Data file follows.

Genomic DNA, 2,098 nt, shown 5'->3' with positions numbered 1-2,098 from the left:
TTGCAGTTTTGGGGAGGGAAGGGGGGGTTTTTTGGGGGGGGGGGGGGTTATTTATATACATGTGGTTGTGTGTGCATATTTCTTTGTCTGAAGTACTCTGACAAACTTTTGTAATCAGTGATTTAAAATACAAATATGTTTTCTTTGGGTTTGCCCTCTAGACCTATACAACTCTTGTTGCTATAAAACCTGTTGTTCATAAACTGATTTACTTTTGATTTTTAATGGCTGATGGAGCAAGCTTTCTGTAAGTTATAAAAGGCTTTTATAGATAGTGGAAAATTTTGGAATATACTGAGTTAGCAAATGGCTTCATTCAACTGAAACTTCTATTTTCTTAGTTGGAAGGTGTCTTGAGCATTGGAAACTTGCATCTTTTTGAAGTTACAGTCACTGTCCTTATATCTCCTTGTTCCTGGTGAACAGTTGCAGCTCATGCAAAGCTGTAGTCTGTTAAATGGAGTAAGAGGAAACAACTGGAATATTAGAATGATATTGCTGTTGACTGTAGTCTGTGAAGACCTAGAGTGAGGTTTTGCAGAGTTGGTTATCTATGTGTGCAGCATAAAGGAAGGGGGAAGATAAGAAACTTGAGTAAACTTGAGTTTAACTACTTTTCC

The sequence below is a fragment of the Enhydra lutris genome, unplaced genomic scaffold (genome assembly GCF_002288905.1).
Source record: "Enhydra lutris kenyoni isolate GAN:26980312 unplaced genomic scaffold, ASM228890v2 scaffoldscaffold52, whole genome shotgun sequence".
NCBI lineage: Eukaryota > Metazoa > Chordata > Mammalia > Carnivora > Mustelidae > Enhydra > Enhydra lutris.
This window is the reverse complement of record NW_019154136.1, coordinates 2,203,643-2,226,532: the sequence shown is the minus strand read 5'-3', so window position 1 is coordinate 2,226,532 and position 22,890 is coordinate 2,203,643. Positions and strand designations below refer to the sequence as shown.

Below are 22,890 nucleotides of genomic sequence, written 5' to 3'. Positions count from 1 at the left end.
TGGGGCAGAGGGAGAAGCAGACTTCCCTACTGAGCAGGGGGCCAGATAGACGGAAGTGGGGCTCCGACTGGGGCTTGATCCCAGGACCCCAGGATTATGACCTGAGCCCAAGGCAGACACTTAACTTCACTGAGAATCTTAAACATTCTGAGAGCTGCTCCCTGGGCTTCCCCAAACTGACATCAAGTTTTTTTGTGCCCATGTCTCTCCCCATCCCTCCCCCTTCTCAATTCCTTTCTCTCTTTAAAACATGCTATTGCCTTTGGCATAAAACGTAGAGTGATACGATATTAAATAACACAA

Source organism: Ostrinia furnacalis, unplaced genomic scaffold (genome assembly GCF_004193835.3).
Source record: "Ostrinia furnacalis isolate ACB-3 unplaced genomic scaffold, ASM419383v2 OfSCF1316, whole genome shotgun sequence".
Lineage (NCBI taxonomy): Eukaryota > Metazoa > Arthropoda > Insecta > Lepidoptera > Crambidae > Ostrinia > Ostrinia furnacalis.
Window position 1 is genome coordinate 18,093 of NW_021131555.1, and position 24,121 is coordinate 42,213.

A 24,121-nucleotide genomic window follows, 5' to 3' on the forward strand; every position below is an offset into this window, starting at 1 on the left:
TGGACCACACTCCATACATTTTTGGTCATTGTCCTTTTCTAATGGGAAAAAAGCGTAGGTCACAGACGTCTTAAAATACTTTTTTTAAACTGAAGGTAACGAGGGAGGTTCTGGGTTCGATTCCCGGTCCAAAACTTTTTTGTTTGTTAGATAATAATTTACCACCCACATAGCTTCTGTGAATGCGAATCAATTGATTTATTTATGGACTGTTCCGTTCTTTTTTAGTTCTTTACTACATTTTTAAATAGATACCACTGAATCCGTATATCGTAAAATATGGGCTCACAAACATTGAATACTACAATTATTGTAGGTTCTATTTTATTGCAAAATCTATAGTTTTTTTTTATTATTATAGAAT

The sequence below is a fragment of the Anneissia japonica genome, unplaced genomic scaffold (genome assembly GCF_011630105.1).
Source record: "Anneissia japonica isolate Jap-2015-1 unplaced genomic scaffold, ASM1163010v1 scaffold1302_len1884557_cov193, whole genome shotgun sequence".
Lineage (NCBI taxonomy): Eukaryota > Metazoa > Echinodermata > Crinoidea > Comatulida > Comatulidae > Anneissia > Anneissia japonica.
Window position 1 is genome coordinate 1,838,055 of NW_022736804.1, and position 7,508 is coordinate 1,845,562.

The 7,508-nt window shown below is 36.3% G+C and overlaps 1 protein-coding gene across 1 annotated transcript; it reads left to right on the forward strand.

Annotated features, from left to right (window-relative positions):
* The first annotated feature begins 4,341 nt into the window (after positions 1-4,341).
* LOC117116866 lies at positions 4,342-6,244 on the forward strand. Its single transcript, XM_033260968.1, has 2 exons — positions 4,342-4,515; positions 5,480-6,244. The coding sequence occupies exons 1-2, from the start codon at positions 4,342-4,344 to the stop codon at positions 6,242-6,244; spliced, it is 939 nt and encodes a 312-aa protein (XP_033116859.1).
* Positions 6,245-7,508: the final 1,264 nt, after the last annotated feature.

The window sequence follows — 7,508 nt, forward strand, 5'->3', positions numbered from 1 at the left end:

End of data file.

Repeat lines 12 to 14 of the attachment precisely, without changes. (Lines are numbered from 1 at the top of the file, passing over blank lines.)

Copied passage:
Window position 1 is genome coordinate 18,093 of NW_021131555.1, and position 24,121 is coordinate 42,213.

A 24,121-nucleotide genomic window follows, 5' to 3' on the forward strand; every position below is an offset into this window, starting at 1 on the left:
TGGACCACACTCCATACATTTTTGGTCATTGTCCTTTTCTAATGGGAAAAAAGCGTAGGTCACAGACGTCTTAAAATACTTTTTTTAAACTGAAGGTAACGAGGGAGGTTCTGGGTTCGATTCCCGGTCCAAAACTTTTTTGTTTGTTAGATAATAATTTACCACCCACATAGCTTCTGTGAATGCGAATCAATTGATTTATTTATGGACTGTTCCGTTCTTTTTTAGTTCTTTACTACATTTTTAAATAGATACCACTGAATCCGTATATCGTAAAATATGGGCTCACAAACATTGAATACTACAATTATTGTAGGTTCTATTTTATTGCAAAATCTATAGTTTTTTTTTATTATTATAGAAT